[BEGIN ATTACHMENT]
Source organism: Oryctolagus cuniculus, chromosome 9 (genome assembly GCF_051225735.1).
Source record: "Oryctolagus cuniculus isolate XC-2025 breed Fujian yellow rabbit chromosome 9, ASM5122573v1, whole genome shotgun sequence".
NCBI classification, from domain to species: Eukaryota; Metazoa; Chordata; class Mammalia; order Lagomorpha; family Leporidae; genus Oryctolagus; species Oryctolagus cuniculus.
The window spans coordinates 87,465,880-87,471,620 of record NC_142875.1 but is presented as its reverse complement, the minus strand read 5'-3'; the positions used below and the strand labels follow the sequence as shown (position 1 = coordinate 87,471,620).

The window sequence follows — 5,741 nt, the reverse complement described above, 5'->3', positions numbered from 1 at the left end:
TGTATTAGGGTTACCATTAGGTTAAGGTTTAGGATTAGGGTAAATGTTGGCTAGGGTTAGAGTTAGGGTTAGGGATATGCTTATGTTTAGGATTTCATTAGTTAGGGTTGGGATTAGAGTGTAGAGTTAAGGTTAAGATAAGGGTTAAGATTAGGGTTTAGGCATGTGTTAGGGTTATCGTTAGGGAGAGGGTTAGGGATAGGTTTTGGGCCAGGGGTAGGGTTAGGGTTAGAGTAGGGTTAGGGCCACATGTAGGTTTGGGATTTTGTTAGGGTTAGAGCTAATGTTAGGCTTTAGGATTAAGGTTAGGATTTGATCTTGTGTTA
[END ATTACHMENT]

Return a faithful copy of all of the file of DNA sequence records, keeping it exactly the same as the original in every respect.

Source organism: Oryctolagus cuniculus, chromosome 9 (genome assembly GCF_051225735.1).
Source record: "Oryctolagus cuniculus isolate XC-2025 breed Fujian yellow rabbit chromosome 9, ASM5122573v1, whole genome shotgun sequence".
NCBI classification, from domain to species: Eukaryota; Metazoa; Chordata; class Mammalia; order Lagomorpha; family Leporidae; genus Oryctolagus; species Oryctolagus cuniculus.
The window spans coordinates 87,465,880-87,471,620 of record NC_142875.1 but is presented as its reverse complement, the minus strand read 5'-3'; the positions used below and the strand labels follow the sequence as shown (position 1 = coordinate 87,471,620).

The window sequence follows — 5,741 nt, the reverse complement described above, 5'->3', positions numbered from 1 at the left end:
TGTATTAGGGTTACCATTAGGTTAAGGTTTAGGATTAGGGTAAATGTTGGCTAGGGTTAGAGTTAGGGTTAGGGATATGCTTATGTTTAGGATTTCATTAGTTAGGGTTGGGATTAGAGTGTAGAGTTAAGGTTAAGATAAGGGTTAAGATTAGGGTTTAGGCATGTGTTAGGGTTATCGTTAGGGAGAGGGTTAGGGATAGGTTTTGGGCCAGGGGTAGGGTTAGGGTTAGAGTAGGGTTAGGGCCACATGTAGGTTTGGGATTTTGTTAGGGTTAGAGCTAATGTTAGGCTTTAGGATTAAGGTTAGGATTTGATCTTGTGTTA